This issue of
Citylife

Surfin’Lessons

June, 2009.
We’ve had ‘proxy governments’ in Thailand, why not have proxy internet too. In fact, Thailand’s great Orwellian Ministry of Virtue would rather we not sully our values with this slanderous internet thingy, and are efficiently spending lots of our tax money on blocking all those nasty websites that say bad things about, well, saying bad things. That’s why we’re going to take a page out of Thaksin’s book and conveniently skirt these pesky regulations, by using the internet by proxy. Did you know, for example, it’s against the law to let someone use your internet without recording their ID details? It’s also against the law for your ISP to block all these sites that the Ministry of Virtue have ordered blocked before they’ve even applied to the Great Big Brother Censorship Board for a banning order. The fact is, dear Minister, one way or another, you can’t block the internet. Now, I’m not encouraging you all to go make slanderous comments on websites, but if you really must access those slanderous over-18 sites and untruthful truth forums, here’s how.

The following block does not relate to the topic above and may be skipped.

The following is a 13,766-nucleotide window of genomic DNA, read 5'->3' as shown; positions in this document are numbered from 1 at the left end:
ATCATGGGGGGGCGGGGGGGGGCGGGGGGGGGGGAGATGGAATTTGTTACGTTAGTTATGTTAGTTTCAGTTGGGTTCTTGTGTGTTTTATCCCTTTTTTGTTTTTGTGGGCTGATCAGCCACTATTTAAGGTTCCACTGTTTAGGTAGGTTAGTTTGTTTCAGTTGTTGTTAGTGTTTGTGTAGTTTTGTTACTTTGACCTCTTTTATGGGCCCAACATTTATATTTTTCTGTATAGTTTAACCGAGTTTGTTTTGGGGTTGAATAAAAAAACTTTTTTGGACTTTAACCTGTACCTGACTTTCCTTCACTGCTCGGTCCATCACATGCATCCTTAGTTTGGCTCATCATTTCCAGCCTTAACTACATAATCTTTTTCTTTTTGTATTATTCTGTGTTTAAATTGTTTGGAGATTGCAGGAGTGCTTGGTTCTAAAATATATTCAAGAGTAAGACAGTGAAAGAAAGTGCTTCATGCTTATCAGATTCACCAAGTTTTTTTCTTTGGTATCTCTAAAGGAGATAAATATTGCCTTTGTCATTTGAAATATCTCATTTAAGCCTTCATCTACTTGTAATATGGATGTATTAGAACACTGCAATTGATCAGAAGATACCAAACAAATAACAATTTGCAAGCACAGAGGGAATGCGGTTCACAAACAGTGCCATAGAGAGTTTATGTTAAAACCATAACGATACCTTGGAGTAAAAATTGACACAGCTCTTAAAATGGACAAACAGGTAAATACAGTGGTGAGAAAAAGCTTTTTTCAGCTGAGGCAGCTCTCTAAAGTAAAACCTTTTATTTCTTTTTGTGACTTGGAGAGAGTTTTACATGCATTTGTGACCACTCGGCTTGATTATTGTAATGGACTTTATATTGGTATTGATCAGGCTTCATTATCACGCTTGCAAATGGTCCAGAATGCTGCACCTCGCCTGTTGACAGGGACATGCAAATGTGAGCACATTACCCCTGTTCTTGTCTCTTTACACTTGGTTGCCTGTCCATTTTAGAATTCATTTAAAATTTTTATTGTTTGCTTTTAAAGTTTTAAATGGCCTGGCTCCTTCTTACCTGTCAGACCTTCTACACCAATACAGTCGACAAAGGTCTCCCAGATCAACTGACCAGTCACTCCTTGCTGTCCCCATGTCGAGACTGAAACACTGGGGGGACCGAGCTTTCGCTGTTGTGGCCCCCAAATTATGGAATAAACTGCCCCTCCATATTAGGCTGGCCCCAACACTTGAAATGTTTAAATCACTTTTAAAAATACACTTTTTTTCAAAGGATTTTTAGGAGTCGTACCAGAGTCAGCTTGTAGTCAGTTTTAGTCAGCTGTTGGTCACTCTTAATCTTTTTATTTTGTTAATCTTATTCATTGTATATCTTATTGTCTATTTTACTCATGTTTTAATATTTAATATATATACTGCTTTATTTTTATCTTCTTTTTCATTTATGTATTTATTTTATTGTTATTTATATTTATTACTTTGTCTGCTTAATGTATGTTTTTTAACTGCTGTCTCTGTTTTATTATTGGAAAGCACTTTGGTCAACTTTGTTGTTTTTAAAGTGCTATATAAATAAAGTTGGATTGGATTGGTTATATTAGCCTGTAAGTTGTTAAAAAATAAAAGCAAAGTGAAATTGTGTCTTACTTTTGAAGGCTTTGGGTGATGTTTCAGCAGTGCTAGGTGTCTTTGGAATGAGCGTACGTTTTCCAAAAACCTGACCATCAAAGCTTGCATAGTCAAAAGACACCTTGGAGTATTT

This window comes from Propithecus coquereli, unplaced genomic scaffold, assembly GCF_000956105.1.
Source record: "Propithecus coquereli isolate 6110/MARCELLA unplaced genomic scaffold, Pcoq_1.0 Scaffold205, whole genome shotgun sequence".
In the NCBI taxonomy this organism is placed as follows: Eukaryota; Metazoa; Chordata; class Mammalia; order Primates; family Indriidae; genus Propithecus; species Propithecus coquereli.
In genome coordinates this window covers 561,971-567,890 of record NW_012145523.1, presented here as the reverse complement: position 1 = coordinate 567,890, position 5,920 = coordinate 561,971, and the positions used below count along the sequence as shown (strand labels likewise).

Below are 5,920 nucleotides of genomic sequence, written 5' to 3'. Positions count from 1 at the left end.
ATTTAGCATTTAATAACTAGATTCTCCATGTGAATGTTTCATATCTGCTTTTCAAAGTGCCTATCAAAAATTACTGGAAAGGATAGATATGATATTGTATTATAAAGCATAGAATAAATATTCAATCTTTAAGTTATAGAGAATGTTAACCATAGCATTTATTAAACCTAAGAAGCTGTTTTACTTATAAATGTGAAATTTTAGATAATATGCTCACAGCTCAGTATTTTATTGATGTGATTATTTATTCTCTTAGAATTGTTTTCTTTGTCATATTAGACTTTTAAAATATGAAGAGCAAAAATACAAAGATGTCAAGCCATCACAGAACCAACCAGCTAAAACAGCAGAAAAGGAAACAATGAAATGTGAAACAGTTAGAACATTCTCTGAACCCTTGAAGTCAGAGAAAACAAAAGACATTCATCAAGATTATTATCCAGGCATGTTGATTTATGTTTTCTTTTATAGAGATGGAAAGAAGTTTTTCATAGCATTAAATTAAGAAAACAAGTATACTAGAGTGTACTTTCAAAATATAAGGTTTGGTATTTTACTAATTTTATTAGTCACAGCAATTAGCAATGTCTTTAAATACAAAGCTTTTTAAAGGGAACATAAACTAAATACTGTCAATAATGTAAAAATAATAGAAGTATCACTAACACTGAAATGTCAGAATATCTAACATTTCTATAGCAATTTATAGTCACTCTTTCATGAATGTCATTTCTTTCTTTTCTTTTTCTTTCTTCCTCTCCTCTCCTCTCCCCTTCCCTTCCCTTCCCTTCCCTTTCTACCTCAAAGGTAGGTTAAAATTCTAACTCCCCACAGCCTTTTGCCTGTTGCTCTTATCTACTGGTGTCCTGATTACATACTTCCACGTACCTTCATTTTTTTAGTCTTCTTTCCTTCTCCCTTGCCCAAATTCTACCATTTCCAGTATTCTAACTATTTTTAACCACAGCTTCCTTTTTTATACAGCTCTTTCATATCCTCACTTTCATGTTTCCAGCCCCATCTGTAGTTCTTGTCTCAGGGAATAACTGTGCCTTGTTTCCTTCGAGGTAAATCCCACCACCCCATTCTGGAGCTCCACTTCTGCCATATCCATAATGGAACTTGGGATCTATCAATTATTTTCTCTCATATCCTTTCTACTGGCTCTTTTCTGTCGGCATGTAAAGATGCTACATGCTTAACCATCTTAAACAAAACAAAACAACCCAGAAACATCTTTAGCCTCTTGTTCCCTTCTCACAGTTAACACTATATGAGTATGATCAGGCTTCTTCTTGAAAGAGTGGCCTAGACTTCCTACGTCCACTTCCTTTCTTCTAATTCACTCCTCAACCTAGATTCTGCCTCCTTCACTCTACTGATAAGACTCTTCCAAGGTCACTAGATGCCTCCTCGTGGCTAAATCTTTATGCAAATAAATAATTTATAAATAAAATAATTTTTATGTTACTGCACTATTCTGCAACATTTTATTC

Proxy server sites are web pages that open a private surfing window, so that the sites you visit are unseen by your local Thai ISP and therefore don’t get blocked. It also means your unique IP address (assigned to every internet connection) is not recorded or traceable. As you surf, all of this is recorded by your Thai ISP by law and can and will be used against you. But type ‘proxy server’ into Google and discover dozens of sites offering proxy server access, and many more sites listing thousands more. The trouble is, our Ministry of Virtue have been rather efficient with 500 million of our taxed baht and managed to block most of these. Never mind, as I write this Zend2.com is a proxy page as yet not blocked. But you can buy and download (usually for about $20) proxy server software that does exactly the same thing permanently. And here are a few I can suggest: wingate, gotrusted, fastproxynetwork and ghostsurf.